ANNE LISTER was a Yorkshire landowner, prolific diarist and enthusiastic traveller. She died on this date. She was also a woman who unapologetically loved women – and is sometimes called the “first modern lesbian” thanks to her self-knowledge and acceptance of her sexual orientation.

Her journal, written partly in code (or “crypt”), details the daily life of an unconventional woman in the early 19th century, including her love affairs and eventual ‘marriage’ to an heiress. Anne penned more than four million words, covering everything from negotiations over the price of her coal (local businessmen would NOT be allowed to get the better of her) to the Queen of Denmark’s birthday party in Copenhagen (quite fun; but no need to ever go again) to her bitter rows with younger sister Marian (“cock of the dunghill”).

Born in 1791, Anne Lister was fiercely intelligent and full of boundless energy. She was very close to her Uncle James and Aunt Anne and frequently stayed with them at Shibden Hall, near Halifax in Yorkshire. This was the Lister ancestral home, and it was to their beloved niece Anne that this childless couple left ownership of Shibden Hall. Her aunt, in particular, seems to have been well aware of Anne’s exclusive interest in the fairer sex – but took it in her stride, becoming one of the most important people in Anne’s life.

Anne Lister was a complicated character. She was considered to have a masculine appearance and stride, and stood out in Halifax thanks to her decision to dress only in black. She deviated from social norms – although she could use her charms and charisma to impress her posh friends when she wished to, working within the social framework of the late Georgian era. She had a passion for human anatomy and science and travel and mountaineering, and a huge appetite for new experiences.

At 23, Anne met ‘M’, or Marianna Belcombe. This was one of the most passionate of all Anne’s affairs, and lasted 16 or 17 years – but despite Anne’s early hopes that they could build a future together, ‘M’ bowed to convention and married a man.

The two wrote frank letters to each other for many years, sharing confidences as well as sharing a bed whenever she visited. But their relationship was also fraught with the pain of their romantic history, and sometimes with jealousy.

‘M’ spent years hoping for her unpleasant husband’s death so that she could reunite properly with Anne. But though ‘M’ was never far away from her thoughts, Anne was looking elsewhere for her “companion” and had also set her sights on a higher-class connection.

In the recent PBS series based on Lister’s life, Gentleman Jack: The Real Anne Lister, Anne Choma writes: “Anne was as determined as she had ever been to find a female life partner. She didn’t feel it was her nature to live alone – the nature which also dictated that settling for a man was never going to be part of the plan.”

In 1832, Anne Lister had an encounter with a wealthy heiress called Ann Walker. It was to change the path of her life.

The two had actually met several times before this point. As a child, Ann Walker had been involved in a carriage accident on Shibden land and had been given a cup of tea at the manor, but this did not evolve into any kind of friendship. In 1822, Anne had written caustically in her diary that young Ann Walker was “a stupid, vulgar girl indeed,” and while the Walker family were wealthy, they did not impress Anne who snobbishly looked down on “new money” gained from trade rather than ancient lineage.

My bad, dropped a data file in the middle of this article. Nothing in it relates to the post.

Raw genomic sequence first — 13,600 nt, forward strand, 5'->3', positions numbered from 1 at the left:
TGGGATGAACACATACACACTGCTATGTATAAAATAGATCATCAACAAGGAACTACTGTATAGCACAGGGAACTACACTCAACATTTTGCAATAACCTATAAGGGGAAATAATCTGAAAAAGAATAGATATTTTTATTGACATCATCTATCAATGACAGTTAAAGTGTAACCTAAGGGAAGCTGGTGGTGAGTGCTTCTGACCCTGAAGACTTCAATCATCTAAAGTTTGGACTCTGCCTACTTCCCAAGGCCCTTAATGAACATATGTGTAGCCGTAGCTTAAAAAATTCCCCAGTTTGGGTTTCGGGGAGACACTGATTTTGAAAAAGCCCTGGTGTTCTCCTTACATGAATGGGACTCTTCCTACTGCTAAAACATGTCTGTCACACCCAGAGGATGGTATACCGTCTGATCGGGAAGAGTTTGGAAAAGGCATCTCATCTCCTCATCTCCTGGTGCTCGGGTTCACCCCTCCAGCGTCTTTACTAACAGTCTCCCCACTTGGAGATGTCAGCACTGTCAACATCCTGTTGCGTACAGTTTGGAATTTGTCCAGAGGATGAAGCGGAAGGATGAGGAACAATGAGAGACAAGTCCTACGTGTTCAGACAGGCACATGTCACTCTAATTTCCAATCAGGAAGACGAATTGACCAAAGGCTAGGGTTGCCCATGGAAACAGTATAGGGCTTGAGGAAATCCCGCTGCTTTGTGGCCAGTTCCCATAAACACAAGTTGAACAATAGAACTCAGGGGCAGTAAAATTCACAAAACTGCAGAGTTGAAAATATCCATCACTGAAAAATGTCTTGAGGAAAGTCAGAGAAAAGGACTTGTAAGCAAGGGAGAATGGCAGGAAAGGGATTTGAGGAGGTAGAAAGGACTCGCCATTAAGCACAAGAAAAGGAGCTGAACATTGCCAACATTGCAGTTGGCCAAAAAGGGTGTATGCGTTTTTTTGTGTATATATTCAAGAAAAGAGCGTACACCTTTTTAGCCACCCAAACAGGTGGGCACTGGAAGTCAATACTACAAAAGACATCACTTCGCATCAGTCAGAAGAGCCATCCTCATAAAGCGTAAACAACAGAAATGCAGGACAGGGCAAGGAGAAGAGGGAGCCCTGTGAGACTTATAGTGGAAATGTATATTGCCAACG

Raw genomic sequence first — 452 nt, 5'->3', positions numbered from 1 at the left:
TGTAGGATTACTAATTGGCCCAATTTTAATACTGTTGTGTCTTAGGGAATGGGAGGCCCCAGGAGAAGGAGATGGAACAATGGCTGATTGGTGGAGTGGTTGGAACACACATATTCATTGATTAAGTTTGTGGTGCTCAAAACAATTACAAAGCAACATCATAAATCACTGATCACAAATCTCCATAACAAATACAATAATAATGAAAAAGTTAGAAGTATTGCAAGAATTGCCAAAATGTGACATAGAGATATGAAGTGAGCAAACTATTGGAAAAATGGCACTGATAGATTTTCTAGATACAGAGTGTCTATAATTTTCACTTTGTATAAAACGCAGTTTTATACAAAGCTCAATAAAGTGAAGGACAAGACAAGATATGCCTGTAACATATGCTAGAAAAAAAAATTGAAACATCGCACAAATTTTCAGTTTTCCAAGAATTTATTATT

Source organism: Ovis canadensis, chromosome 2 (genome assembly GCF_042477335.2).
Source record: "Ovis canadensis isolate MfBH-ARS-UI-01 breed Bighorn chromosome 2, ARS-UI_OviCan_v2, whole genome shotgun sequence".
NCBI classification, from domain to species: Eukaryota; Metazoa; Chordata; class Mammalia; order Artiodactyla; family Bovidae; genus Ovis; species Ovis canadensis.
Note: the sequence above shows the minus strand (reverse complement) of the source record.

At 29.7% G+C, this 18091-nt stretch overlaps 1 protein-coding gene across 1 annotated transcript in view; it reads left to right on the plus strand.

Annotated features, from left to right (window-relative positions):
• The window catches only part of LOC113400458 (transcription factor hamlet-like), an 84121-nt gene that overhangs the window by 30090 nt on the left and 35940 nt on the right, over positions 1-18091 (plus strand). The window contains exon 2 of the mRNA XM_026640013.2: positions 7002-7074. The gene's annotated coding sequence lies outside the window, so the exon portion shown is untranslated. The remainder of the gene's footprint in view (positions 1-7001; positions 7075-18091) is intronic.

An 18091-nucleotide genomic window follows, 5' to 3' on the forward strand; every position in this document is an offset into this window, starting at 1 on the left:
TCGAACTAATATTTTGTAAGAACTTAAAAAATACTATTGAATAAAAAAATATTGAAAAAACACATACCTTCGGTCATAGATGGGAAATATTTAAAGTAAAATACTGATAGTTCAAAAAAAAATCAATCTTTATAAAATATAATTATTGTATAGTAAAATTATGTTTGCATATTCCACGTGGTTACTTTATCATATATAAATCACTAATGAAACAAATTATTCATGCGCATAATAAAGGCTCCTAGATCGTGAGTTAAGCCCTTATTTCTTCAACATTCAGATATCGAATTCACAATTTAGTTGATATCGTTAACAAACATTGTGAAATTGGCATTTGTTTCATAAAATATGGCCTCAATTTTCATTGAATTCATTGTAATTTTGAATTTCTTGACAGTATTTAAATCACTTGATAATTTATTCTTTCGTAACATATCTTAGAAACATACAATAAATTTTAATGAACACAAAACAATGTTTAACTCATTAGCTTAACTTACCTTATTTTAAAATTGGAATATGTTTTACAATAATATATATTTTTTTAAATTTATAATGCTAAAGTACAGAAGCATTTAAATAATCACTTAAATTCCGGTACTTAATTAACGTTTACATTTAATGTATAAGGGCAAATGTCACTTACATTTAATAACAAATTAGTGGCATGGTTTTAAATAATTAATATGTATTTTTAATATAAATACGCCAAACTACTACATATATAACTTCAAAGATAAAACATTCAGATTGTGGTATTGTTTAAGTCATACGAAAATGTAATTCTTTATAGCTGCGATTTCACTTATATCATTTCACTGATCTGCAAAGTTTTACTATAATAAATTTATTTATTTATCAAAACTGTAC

However, after Anne’s return from Hastings, the two women’s paths crossed again.

Lister made it clear early in their relationship that she was after something serious: love, loyalty, and long-term commitment. She wanted Ann Walker to settle down with her, sleep with her, and travel with her. Finally, Ann gave Anne the answer she hoped for. They exchanged rings, they wrote each other into their wills, and then on Easter Sunday 1834 they ‘married’ by taking communion together at a church in York.

Both had a strong Christian faith. While Ann Walker’s lifelong bouts of mental illness had often led her into religious mania and guilt, Anne Lister’s faith gave her a more positive outlook. She had reconciled the way God ‘made her’ with her understanding of the Bible, and Christianity was a source of comfort throughout her life. The two women may not have been legally married, but as Anne Choma writes, “To Anne Lister, their commitment had been solemnized. They had been joined together in the eyes of God.”

Anne Lister died on 22 September 1840, aged 49, of a fever at Koutais (now Kutaisi in Georgia) while travelling with Walker.  Walker had Lister’s body embalmed and brought back to the UK, where she was buried in the parish church in Halifax, West Yorkshire, in April 1841. Her tombstone was rediscovered in 2010, having been covered by a floor in 1879.

In her will, Lister’s estate was left to her paternal cousins, but Ann Walker was given a life interest. After being declared insane, Walker spent some years in the care of Dr. Belcombe, and because of her mental state, was unable to make a valid will. She died in 1854 at her childhood home, Cliff Hill in Lightcliffe, West Yorkshire.

More than 40 years after her death, while reporting on a dispute over the ownership of Shibden Hall, the Leeds Times in 1882 stated, “Miss Lister’s masculine singularities of character are still remembered”. Indeed. Yes they are.